Why Should You Subscribe to The Catholic Herald?
G.K. Chesterton, the great essayist and creator of the fictional detective Father Brown, described the Catholic Herald as the only newspaper he trusted.
We have been the gold standard of Catholic news, analysis, and culture writing since the 19th century. Today, we publish some of the best writers in the business. As a regular columnist, we have Sohrab Ahmari, now op-ed editor of the New York Post. We also have rising star Matthew Schmitz, literary editor of First Things, and the legendary Fr. George Rutler, pastor of St. Michael the Archangel in New York City. (Fr. Rutler is the Herald’s “agony priest,” answering questions from the faithful in his inimitable waspish style.)
Two distinguished Canadian priests also write regularly: Fr. Raymond de Souza, editor of Convivium magazine, and Fr. Ronald Rolheiser, president of the Oblate School of Theology in San Antonio, Texas, and a much-loved Herald writer on spirituality for more than 30 years.
Our mission is not only to give you news and analysis, but to celebrate Catholic beauty. Liturgical music is an important theme: the British edition’s consulting editors include the world-renowned composer Sir James MacMillan, whose Stabat Mater was performed in the Sistine Chapel in March this year.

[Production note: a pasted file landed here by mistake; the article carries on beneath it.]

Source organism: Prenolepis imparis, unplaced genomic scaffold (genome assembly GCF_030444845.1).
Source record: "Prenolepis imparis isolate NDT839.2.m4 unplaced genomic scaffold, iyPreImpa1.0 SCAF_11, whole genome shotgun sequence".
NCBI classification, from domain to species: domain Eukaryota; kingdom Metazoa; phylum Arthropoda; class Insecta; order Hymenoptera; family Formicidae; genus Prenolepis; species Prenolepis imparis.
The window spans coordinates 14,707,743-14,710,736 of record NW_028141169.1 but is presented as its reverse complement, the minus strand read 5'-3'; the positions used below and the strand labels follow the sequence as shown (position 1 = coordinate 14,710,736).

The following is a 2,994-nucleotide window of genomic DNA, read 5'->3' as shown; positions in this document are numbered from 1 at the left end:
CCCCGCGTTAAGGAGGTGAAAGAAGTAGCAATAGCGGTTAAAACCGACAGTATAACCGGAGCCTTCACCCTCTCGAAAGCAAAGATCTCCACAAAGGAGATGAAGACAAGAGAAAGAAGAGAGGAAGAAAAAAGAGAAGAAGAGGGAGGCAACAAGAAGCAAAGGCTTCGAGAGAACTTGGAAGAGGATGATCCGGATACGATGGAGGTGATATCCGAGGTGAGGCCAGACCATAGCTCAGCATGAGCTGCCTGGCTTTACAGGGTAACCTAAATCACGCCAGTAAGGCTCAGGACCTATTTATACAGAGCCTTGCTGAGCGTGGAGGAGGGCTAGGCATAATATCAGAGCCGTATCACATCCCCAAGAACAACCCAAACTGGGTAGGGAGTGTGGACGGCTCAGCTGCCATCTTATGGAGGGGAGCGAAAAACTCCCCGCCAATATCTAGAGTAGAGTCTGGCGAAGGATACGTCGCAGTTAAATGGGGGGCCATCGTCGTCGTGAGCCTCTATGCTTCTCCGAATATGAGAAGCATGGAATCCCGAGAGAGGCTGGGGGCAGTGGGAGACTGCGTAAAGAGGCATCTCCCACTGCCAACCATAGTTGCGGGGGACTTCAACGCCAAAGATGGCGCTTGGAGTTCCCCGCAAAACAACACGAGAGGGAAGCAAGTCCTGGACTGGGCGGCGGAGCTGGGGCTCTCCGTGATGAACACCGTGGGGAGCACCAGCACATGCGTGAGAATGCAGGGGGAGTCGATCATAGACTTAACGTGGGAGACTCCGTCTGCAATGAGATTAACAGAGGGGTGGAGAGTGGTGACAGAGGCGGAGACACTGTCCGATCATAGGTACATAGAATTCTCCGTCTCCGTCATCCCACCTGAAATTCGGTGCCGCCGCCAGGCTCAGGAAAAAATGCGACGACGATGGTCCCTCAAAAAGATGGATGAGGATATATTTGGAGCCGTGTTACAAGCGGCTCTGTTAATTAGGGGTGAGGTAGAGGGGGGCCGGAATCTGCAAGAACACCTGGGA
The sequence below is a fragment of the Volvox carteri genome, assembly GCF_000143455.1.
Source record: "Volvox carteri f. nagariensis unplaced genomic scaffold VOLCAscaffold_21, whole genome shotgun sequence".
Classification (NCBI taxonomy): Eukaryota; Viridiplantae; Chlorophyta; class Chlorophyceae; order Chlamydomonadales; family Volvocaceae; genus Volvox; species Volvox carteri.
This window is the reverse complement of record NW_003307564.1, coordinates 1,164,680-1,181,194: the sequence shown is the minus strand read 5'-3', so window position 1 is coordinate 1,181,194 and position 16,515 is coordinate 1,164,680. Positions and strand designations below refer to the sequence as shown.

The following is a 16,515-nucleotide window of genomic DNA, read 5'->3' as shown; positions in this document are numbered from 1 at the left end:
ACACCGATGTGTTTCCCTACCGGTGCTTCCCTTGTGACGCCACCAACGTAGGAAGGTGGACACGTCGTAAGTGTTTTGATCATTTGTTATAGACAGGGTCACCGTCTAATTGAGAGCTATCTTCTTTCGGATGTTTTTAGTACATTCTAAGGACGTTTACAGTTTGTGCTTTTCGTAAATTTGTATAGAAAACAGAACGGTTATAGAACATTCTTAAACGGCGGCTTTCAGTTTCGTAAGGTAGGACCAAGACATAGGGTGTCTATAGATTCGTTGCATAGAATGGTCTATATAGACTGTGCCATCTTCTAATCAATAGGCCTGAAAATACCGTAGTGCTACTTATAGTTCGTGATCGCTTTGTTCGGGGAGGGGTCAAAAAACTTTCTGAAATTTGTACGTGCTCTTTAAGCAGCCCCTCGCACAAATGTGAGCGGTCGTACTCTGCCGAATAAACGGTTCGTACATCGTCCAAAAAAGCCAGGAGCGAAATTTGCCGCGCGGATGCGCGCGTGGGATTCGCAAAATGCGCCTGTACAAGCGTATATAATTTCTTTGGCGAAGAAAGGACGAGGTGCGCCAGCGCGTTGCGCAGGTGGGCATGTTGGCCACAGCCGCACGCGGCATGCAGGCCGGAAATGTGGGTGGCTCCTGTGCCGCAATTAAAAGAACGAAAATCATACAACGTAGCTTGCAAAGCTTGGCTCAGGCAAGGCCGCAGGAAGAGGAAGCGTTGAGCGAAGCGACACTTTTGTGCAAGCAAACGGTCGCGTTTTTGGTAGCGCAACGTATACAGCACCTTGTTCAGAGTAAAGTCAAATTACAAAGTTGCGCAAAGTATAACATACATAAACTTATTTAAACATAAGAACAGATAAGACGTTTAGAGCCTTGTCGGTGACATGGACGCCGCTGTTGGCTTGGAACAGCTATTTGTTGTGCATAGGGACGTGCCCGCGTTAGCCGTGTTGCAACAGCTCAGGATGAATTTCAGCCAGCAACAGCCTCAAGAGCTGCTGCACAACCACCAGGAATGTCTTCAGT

Beyond our editorial content, we are an innovative company that wants to promote a Catholic lifestyle, not just write about it.
The Catholic Herald is one of the world’s oldest and most trusted Catholic publications. Founded in London in 1888 — yes, the same year as the Jack the Ripper murders — we have a storied background and over 130 years of wisdom that we bring to covering the Church today.
Our contributors over the years have included legendary writers like Evelyn Waugh and Graham Greene. Are you a fan of The Lord of the Rings? While he was working on that book, author J.R.R. Tolkien was an avid Catholic Herald reader and correspondent.
The Catholic Herald has broken many stories in its time, the biggest of which was the death of Pope Pius XII in 1958 – a scoop the paper achieved by gambling that the pontiff would die immediately after it went to press.
Months before becoming British prime minister in 1978, Margaret Thatcher chose the Catholic Herald to talk candidly about her religious philosophy.
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